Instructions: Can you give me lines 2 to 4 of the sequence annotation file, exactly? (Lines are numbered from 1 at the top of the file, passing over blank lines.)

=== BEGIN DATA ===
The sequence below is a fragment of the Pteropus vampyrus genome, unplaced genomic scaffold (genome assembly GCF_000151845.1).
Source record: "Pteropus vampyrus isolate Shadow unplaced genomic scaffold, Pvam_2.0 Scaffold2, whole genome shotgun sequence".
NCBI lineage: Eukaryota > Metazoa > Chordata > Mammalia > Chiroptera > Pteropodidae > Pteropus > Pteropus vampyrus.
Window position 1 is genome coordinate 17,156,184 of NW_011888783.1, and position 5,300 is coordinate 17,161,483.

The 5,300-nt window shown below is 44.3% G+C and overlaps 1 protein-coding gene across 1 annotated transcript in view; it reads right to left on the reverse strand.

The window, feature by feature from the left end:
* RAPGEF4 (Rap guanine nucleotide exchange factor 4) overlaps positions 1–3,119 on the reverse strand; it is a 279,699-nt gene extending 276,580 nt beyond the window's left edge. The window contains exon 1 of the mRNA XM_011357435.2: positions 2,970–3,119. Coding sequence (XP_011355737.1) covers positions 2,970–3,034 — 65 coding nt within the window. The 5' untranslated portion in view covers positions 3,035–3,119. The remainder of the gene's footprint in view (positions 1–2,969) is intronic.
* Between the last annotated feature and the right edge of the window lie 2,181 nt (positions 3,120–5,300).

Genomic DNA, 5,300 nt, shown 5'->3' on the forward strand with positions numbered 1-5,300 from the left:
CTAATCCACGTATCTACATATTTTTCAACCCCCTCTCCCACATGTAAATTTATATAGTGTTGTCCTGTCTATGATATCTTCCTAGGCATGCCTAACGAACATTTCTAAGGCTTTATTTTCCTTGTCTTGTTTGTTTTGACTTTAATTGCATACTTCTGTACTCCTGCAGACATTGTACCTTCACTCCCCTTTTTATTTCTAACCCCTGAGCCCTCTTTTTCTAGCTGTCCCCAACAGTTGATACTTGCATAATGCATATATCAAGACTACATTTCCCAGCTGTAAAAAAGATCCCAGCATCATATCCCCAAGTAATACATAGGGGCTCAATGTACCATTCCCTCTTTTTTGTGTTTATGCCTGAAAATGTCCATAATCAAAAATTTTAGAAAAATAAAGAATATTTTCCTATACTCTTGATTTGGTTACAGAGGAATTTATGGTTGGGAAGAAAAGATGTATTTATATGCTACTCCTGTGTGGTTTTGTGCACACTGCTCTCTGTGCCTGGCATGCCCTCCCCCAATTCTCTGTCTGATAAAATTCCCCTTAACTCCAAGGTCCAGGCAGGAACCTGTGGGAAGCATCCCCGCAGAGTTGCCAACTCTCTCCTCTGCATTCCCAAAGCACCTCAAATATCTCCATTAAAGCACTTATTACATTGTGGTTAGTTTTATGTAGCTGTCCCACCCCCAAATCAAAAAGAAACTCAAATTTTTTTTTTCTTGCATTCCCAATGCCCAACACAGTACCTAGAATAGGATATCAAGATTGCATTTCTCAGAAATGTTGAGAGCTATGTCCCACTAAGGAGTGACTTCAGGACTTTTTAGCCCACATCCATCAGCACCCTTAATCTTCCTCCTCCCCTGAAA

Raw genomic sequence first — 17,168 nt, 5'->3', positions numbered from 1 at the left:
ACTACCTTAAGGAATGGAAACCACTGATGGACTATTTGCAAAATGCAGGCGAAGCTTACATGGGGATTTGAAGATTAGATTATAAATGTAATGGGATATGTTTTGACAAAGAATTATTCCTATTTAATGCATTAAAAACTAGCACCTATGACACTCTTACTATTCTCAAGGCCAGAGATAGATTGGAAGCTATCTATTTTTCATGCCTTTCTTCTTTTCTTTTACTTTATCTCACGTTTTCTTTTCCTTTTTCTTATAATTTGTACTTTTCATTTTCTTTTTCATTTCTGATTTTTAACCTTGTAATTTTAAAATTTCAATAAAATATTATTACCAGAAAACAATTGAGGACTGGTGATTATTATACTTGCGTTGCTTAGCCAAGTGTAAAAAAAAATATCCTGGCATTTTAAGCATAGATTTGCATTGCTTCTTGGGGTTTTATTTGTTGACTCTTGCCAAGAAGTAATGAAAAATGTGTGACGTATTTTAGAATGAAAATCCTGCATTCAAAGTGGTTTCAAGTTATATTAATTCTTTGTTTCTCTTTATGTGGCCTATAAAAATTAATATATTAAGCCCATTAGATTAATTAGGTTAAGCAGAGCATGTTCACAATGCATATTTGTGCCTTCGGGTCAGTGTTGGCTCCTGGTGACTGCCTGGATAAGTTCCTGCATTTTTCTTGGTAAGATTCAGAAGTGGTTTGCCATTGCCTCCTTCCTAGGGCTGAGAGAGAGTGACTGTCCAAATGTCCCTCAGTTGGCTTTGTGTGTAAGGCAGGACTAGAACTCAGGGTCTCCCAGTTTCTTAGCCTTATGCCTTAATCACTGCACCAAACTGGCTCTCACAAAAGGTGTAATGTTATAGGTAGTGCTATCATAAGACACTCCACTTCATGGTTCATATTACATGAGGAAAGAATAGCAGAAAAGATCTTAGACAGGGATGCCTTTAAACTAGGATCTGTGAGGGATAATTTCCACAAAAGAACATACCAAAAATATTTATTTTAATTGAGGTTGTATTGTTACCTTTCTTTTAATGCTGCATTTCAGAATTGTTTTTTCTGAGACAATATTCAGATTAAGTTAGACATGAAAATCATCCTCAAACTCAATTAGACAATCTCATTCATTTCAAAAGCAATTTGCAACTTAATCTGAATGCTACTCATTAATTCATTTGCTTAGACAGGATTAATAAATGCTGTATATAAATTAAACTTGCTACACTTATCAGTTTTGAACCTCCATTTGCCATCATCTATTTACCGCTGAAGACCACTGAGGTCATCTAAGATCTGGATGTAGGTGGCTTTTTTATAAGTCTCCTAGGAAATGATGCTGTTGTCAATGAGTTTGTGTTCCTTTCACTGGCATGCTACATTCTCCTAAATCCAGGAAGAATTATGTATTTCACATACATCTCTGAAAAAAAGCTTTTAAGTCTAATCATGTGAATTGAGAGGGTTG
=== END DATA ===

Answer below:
Source record: "Pteropus vampyrus isolate Shadow unplaced genomic scaffold, Pvam_2.0 Scaffold2, whole genome shotgun sequence".
NCBI lineage: Eukaryota > Metazoa > Chordata > Mammalia > Chiroptera > Pteropodidae > Pteropus > Pteropus vampyrus.
Window position 1 is genome coordinate 17,156,184 of NW_011888783.1, and position 5,300 is coordinate 17,161,483.